A Walk around Bhaktapur Nepal

Rajasthani Portraits
Rajasthan Portraits from Jodhpur
September 19, 2013
A Digital Nomad in Kathmandu
A Digital Nomad in Kathmandu, Nepal
October 3, 2013

A Walk around Bhaktapur Nepal

bhaktapur nepal

man in Bhaktapur

 

Upon landing in Nepal we were looking for a small city or quiet town to decompress after a hectic time in India. Kathmandu is crowded, sprawling, noisy, and polluted. Bhaktapur, a mere 10km from Kathmandu’s airport, fit the bill. As a bonus, it’s described as the best-preserved medieval city in all of Nepal.

 

Bhaktapur has a gorgeous main Durbar Square, temples, and other attractive squares and stone streets connecting them. But Bhaktapur is more than that. In an age of touristification and catering to foreigners, Bhaktapur has more or less maintained its integrity.

 

True, it gets a handful of daytrippers from Kathmandu, but most visitors don’t spend the night. You’re more likely to bump into elderly Newari men in traditional hats hanging out on the street corner than other tourists. You’ll also see chili peppers and grain drying in front of houses, old wells, goats in search of food, children playing cricket and football, and ancient monuments hidden off the main streets.

 

All it takes is a little walk around town.

 

Bhaktapur Durbar Square.

Bhaktapur Durbar Square.

Elephants of Taumadhi Tole.

Elephants of Taumadhi Tole.

Bhaktapur Durbar Square.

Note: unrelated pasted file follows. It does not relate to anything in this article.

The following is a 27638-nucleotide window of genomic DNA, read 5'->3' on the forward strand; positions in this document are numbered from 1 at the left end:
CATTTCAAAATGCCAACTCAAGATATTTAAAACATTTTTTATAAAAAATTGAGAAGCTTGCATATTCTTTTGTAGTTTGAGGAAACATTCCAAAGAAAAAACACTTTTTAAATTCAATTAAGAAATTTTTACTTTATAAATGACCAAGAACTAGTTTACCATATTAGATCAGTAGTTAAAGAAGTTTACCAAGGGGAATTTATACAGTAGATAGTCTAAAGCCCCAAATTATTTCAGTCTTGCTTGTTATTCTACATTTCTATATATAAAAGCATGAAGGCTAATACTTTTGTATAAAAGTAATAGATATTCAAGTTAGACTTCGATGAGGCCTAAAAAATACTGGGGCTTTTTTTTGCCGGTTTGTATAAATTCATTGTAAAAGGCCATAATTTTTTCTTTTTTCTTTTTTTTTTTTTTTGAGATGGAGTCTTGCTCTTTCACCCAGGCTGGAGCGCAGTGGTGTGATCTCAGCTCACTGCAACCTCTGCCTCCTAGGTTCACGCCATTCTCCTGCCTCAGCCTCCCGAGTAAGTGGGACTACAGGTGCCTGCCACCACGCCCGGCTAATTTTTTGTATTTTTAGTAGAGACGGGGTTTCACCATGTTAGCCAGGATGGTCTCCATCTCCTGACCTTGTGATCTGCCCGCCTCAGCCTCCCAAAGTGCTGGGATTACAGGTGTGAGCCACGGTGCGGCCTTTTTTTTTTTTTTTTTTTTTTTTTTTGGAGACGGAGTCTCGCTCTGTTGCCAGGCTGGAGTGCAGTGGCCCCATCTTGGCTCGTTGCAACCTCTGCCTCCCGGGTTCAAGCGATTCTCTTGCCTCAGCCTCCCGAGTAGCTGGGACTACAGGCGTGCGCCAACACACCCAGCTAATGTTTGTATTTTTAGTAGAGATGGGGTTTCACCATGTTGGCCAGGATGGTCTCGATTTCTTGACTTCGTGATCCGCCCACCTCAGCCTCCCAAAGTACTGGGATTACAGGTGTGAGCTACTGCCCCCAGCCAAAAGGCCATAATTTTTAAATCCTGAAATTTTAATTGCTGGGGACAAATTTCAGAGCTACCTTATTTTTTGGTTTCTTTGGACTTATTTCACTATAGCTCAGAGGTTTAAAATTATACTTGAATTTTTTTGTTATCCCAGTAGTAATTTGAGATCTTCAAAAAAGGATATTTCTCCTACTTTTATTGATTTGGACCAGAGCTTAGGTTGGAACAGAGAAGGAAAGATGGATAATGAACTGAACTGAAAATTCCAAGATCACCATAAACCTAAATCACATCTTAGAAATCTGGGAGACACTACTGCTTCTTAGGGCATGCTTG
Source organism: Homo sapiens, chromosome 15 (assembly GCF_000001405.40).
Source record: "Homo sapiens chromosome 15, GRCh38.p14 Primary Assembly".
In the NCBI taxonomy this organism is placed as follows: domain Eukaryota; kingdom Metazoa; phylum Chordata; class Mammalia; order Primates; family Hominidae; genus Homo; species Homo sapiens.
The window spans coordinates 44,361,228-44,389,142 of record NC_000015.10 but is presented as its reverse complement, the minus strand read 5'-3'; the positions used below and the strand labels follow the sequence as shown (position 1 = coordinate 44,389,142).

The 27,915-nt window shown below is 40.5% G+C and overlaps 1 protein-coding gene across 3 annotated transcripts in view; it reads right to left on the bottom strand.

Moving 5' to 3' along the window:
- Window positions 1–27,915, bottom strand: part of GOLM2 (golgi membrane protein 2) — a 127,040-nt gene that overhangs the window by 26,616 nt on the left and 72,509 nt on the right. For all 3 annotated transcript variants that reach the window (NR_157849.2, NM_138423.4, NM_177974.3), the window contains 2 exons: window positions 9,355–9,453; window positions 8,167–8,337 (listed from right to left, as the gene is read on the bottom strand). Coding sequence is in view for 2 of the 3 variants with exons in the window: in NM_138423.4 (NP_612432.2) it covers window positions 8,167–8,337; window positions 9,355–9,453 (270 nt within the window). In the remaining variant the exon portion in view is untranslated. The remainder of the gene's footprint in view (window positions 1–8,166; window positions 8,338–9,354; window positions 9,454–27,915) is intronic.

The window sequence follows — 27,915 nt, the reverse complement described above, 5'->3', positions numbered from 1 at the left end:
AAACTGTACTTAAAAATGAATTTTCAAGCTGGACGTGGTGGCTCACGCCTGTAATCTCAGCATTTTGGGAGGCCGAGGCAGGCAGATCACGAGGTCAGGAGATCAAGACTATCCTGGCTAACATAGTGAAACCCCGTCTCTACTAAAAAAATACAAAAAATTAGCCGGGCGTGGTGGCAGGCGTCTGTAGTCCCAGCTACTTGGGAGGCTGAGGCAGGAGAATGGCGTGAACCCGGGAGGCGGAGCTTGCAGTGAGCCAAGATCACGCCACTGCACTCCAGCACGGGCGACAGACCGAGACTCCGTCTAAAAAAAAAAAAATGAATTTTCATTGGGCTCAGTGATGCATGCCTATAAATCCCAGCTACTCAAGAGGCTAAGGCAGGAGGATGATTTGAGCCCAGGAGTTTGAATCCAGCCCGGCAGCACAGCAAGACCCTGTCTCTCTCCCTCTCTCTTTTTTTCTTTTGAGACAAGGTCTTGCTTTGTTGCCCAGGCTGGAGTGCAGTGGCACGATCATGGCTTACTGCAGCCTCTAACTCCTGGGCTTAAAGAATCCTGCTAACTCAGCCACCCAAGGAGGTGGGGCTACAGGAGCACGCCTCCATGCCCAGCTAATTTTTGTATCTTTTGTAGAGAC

Bhaktapur’s Durbar Square.

Man in Bhaktapur Nepal.

Man in Bhaktapur, Nepal.

Looking into a well.

Looking into a well.

Chili peppers drying.

Chili peppers drying.

Holiday procession in Bhaktapur.

Holiday procession in Bhaktapur.

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Temple detail.

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A lake in Bhaktapur.

Boys returning from a festival

Boys returning from a festival.

Detail at Bhaktapur Durbar Square.

Detail at Bhaktapur Durbar Square.

grain drying

Grain drying on the street side.

Taumadhi Tole in Bhaktapur, Nepal.

Taumadhi Tole in Bhaktapur, Nepal.

Tachupal Tole.

Tachupal Tole.

Boy and mother at procession in Bhaktapur.

Boy and mother at procession in Bhaktapur.

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Stephen Bugno
Stephen Bugno
Stephen Bugno has been traveling the world and writing about it for the better part of 15 years. His articles and essays have appeared in The San Francisco Chronicle, The Philadelphia Inquirer, The Seattle Times, and Transitions Abroad magazine. He blogs at Bohemian Traveler and edits the independent travel magazine GoMadNomad.com. He most recently set up a tour company offering authentic, small group tours at Unquote Travel. Follow him on Google +, Facebook, Instagram, and Twitter.

6 Comments

  1. Maria says:

    Spellbinding shots! I can’t get enough, may I have some more…please

  2. You really have a talent! Please keep em coming!
    How do you find people react when you ask to take photos of them? Do you get mixed responses?

  3. Carmen says:

    Great photos! Nepal looks like a fascinating place, I’d love to go there.

  4. Hi Carmen, Thanks for stopping by to leave a comment. Nepal is a great destination for travel…and I’m not the only one who thinks so!

  5. Thanks Maria!! I appreciate your kind words and encouragement.

  6. Noel says:

    Another great article, congrats Stephen. I’ll definitely make a stop at Bhaktapur when I make it to Nepal. I really like the part when you said the place has more or less maintained it’s integrity, which in today’s world of tourism, is harder and harder to find.

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